Taiwan Headlines, Apr. 11, 2021

According to the Centers for Disease Control, those needing to travel abroad should be able to buy a COVID-19 vaccine by the end of this month at the earliest.
An expected 5,000 to 10,000 doses of the AstraZeneca vaccine are to be set aside for purchase by those with a specified need to travel–though they haven’t yet decided if it will initially be limited to business travellers.

A survey of young Taiwanese showed that only 36.5 percent of men and 19.6 percent of women believe marriage is important as Taiwan’s birthrate hit an all-time low early this year.
That may have something to do with Taiwan’s population continuing to decline in the first quarter of this year, with the nation’s deaths outnumbered births by more than 12,000.
With the price of homeownership rising, salaries only increasing marginally and traditional gender roles increasingly ill-suited to modern life, babies have become a time-consuming luxury item.
Efforts by both the national and local governments to boost subsidies to pay people for reproduction don’t appear to have had much effect in turning around this trend.
Interestingly, the one place where there has been some success is Changhua, which has been turning into an affordable suburb of Taichung.

To boost military capability, two key runways are currently being reconstructed.
One, in Hsinchu, will be finished in May, allowing Mirage 2000s fighters to once again be stationed there.
The other, on Dongsha (also known as Pratas) Islands Airport, has seen frequent flybys in the area by Chinese aircraft recently that some speculate are practice runs to prepare for an invasion of the islands.
The upgrade, to be completed next February, will allow the Air Force to carry out multiple strategic transportation and replenishment missions, using transport planes to carry troops, firepower, and equipment to the islands.

Twitter has launched an emoji for the Milk Tea Alliance and included Taiwan’s flag among other members of the alliance in their statement.
The emoji includes three colors which are meant to represent the different milk teas found in Thailand, Taiwan, and Hong Kong.
The emoji automatically appears when Twitter users type in the hashtag #MilkTeaAlliance.
It appears that unlike Facebook and Google, both of which seem determined to keep options open in China in spite of also being banned, Twitter grew a backbone and said “screw them”.

One of the world’s most prestigious defense gatherings, the Halifax International Security Forum, was reportedly planning to give its John McCain Prize for Leadership in Public Service to President Tsai Ing-wen.
However, the Canadian government, which is a major sponsor of the forum, made it clear that if organizers gave the honor to Tsai, the Canadian government would pull support and funding from the forum.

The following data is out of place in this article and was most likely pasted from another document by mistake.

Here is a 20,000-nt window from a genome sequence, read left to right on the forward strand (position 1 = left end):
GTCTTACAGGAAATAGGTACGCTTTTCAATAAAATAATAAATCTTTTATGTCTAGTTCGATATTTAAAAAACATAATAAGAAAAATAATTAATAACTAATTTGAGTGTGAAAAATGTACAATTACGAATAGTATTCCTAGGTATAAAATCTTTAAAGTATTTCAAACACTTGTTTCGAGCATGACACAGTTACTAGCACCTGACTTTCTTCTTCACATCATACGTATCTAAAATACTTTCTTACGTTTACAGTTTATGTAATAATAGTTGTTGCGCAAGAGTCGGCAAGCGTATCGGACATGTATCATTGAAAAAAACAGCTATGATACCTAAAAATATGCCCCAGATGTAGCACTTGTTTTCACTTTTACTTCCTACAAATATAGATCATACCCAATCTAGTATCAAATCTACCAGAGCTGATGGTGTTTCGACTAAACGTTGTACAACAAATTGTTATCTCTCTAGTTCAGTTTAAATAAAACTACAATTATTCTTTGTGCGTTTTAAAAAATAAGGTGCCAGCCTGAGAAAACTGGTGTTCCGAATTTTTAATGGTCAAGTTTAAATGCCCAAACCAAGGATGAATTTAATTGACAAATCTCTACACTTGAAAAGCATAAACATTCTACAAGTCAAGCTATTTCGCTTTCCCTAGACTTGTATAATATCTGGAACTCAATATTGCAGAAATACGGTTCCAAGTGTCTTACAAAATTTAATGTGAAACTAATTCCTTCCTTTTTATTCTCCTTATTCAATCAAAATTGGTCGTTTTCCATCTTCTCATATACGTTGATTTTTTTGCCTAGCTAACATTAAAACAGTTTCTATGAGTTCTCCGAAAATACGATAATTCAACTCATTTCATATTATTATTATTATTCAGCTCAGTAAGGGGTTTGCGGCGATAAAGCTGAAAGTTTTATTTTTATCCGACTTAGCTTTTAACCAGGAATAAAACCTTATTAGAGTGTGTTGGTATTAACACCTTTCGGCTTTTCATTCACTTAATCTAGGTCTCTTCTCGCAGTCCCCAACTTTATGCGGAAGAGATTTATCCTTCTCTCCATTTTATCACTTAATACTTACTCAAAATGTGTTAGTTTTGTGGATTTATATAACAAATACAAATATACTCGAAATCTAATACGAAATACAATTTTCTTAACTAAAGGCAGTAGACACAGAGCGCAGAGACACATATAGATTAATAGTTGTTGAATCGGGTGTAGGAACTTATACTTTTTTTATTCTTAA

In other words, the Canadian government is acting to preemptively censor the forum on behalf of Beijing.
As Politico put it, “Trudeau’s government appears uncomfortable with the situation.
Ottawa has shied away from provoking Beijing after tensions spiked in December 2018, when Canadian authorities arrested a senior Huawei executive on behalf of the U.S.”
So this puts the forum in the uncomfortable position of either showing leadership on their own leadership award, or buckle under bullying of the Canadian government.

Relations between Taiwan and India continue to improve, signified by India’s Ministry of External Affairs sending its sympathies and condolences following the deadly train crash in Taiwan on April 2, via Twitter and Facebook for the first time.
However, when Taiwan claimed that India sent vaccines to Paraguay to help out Taiwan, India denied it, saying “that no third party was involved.’’
Paraguay has been under pressure to get vaccines, and reportedly Beijing offered vaccines in exchange for dropping diplomatic relations with Taiwan.
Meanwhile, the Times of India recently published an editorial titled “New Delhi-Taipei cooperation is both mutually beneficial and a pointed signal to China.”
In its editorial, the newspaper claimed that “India shouldn’t be overly concerned about China’s political claims on Taiwan” and advocated that “cooperation with Taipei makes strategic sense for New Delhi” when Beijing clearly doesn’t respect “One India.”
It’s good to see they’ve woken up to that, next up hopefully they’ll realize Beijing doesn’t respect much of anything.
Unfortunately, the government of India is likely to move slowly for the time being.

Photo by Fallon Michael on Unsplash

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